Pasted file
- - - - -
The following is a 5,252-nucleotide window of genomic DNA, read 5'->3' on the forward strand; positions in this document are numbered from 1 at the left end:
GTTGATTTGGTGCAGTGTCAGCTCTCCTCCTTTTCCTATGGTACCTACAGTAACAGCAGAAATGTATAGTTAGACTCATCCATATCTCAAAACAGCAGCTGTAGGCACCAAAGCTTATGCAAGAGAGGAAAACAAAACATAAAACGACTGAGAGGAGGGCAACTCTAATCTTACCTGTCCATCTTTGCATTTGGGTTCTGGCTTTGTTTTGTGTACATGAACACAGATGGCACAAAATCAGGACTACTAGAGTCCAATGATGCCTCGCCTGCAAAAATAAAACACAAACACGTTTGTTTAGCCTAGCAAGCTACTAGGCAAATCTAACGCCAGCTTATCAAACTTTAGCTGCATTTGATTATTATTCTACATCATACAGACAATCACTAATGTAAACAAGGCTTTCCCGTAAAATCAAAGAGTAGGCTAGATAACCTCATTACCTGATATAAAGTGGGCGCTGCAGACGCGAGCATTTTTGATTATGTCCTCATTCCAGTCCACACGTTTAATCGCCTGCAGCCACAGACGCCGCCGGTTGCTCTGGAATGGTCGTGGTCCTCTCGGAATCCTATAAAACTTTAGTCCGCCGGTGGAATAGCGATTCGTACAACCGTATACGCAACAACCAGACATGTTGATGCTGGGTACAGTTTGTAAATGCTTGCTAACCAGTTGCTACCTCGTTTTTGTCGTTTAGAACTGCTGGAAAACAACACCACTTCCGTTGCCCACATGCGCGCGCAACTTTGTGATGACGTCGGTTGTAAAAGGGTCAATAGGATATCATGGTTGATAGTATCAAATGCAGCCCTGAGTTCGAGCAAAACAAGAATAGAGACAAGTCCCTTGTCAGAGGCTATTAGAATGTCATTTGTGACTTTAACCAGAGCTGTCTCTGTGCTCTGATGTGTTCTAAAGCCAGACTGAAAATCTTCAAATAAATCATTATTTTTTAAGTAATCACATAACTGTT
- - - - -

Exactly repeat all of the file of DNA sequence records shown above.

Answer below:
The following is a 5,252-nucleotide window of genomic DNA, read 5'->3' on the forward strand; positions in this document are numbered from 1 at the left end:
GTTGATTTGGTGCAGTGTCAGCTCTCCTCCTTTTCCTATGGTACCTACAGTAACAGCAGAAATGTATAGTTAGACTCATCCATATCTCAAAACAGCAGCTGTAGGCACCAAAGCTTATGCAAGAGAGGAAAACAAAACATAAAACGACTGAGAGGAGGGCAACTCTAATCTTACCTGTCCATCTTTGCATTTGGGTTCTGGCTTTGTTTTGTGTACATGAACACAGATGGCACAAAATCAGGACTACTAGAGTCCAATGATGCCTCGCCTGCAAAAATAAAACACAAACACGTTTGTTTAGCCTAGCAAGCTACTAGGCAAATCTAACGCCAGCTTATCAAACTTTAGCTGCATTTGATTATTATTCTACATCATACAGACAATCACTAATGTAAACAAGGCTTTCCCGTAAAATCAAAGAGTAGGCTAGATAACCTCATTACCTGATATAAAGTGGGCGCTGCAGACGCGAGCATTTTTGATTATGTCCTCATTCCAGTCCACACGTTTAATCGCCTGCAGCCACAGACGCCGCCGGTTGCTCTGGAATGGTCGTGGTCCTCTCGGAATCCTATAAAACTTTAGTCCGCCGGTGGAATAGCGATTCGTACAACCGTATACGCAACAACCAGACATGTTGATGCTGGGTACAGTTTGTAAATGCTTGCTAACCAGTTGCTACCTCGTTTTTGTCGTTTAGAACTGCTGGAAAACAACACCACTTCCGTTGCCCACATGCGCGCGCAACTTTGTGATGACGTCGGTTGTAAAAGGGTCAATAGGATATCATGGTTGATAGTATCAAATGCAGCCCTGAGTTCGAGCAAAACAAGAATAGAGACAAGTCCCTTGTCAGAGGCTATTAGAATGTCATTTGTGACTTTAACCAGAGCTGTCTCTGTGCTCTGATGTGTTCTAAAGCCAGACTGAAAATCTTCAAATAAATCATTATTTTTTAAGTAATCACATAACTGTT